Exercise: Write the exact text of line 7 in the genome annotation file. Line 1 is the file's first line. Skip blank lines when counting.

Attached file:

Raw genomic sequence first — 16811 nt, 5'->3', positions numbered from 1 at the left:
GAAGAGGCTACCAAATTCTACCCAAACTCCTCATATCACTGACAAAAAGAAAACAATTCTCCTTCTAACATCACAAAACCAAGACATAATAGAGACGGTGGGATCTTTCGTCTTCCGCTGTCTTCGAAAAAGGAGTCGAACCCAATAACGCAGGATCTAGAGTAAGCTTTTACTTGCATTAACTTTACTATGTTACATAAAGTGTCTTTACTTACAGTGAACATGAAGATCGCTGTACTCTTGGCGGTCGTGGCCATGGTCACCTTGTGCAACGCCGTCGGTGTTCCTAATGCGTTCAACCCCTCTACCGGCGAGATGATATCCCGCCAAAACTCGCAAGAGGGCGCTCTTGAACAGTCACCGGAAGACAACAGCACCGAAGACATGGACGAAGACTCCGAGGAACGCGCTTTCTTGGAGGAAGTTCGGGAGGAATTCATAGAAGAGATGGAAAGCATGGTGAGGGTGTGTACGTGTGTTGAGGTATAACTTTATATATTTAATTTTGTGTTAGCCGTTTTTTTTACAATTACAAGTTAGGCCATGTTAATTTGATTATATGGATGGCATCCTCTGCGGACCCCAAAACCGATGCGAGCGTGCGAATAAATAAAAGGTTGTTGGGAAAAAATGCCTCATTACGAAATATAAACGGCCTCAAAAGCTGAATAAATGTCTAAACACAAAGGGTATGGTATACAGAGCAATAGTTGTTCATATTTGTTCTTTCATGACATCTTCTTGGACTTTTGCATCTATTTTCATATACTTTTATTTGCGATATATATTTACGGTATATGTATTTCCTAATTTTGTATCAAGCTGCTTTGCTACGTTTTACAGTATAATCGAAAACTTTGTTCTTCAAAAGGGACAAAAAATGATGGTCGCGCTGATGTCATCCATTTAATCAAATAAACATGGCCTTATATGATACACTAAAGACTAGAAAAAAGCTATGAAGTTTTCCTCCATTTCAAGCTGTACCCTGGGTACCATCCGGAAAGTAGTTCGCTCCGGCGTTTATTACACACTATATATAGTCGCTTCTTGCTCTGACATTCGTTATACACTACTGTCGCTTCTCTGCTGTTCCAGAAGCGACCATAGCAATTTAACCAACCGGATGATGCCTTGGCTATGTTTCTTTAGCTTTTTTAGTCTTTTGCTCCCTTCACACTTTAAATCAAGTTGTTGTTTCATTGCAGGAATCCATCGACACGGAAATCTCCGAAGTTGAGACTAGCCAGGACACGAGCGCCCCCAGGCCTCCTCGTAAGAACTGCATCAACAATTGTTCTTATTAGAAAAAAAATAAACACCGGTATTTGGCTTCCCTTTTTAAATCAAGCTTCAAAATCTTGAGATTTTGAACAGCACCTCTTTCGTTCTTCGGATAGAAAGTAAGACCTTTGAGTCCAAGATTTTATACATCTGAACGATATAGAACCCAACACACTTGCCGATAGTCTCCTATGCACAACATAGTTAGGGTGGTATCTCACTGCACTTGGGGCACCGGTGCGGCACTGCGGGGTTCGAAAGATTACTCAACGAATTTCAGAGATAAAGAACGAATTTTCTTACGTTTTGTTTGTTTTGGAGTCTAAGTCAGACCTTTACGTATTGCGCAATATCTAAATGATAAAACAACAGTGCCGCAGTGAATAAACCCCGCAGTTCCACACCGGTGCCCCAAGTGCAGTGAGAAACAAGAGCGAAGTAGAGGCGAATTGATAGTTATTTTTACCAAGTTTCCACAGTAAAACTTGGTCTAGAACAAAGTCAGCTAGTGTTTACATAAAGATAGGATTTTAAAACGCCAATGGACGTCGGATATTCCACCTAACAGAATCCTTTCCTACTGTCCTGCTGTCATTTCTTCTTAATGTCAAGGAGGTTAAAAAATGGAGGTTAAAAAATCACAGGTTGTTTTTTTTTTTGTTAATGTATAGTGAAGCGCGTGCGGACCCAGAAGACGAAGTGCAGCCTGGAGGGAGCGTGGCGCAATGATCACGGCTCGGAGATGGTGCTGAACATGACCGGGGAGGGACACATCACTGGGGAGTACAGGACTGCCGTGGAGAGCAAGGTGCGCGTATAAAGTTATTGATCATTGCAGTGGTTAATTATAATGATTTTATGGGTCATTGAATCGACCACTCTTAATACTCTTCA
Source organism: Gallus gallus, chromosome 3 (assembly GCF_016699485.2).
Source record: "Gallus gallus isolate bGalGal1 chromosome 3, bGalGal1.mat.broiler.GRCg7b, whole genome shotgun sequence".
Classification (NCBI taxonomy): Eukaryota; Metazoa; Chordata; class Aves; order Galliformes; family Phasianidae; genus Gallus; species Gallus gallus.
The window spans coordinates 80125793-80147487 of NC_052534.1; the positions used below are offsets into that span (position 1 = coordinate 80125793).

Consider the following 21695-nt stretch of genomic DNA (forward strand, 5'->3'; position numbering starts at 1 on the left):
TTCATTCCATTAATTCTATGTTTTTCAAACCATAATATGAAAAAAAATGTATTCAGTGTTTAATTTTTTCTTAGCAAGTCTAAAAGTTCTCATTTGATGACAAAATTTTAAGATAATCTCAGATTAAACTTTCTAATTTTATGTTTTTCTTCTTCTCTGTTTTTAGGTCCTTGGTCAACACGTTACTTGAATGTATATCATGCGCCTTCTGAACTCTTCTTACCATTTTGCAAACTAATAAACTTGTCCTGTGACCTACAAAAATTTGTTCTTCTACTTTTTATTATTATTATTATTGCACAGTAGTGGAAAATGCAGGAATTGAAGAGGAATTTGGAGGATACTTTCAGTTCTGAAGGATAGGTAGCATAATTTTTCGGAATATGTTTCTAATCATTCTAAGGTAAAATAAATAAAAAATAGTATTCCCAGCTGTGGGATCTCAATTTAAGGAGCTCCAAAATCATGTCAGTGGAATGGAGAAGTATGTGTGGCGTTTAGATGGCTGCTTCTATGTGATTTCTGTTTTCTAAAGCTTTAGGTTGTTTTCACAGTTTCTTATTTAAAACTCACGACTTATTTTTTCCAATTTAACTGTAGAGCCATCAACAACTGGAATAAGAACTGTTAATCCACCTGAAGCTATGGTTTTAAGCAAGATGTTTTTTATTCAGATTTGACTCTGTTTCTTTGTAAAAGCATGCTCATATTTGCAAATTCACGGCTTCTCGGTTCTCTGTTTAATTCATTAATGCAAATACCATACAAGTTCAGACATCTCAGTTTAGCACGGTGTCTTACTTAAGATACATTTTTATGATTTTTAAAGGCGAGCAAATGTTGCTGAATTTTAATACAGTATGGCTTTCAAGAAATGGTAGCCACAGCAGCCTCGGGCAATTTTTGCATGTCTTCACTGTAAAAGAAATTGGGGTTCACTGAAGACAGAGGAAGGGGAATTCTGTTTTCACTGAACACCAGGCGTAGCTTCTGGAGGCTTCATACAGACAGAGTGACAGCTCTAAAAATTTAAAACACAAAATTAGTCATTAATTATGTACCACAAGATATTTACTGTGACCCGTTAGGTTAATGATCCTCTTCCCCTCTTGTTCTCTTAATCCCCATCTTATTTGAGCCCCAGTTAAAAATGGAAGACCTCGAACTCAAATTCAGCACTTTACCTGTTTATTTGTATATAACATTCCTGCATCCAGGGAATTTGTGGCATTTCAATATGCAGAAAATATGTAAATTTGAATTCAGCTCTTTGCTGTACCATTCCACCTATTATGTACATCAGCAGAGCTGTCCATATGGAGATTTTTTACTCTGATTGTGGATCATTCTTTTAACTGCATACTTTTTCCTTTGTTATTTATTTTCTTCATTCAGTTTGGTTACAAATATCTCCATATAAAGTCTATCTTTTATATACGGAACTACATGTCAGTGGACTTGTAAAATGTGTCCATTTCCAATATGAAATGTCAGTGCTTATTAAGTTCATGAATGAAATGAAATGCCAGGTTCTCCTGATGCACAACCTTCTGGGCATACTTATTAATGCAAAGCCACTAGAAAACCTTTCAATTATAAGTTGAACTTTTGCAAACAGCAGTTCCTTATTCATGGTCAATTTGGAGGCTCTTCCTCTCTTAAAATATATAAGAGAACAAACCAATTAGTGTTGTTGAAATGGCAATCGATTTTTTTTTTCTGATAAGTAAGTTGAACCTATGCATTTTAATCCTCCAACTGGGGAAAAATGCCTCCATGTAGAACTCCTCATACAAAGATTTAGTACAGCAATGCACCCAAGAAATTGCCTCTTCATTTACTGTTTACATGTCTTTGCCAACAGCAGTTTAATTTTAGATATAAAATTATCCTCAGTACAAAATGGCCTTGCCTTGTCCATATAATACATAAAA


Consider the following 21695-nt stretch of genomic DNA (forward strand, 5'->3'; position numbering starts at 1 on the left):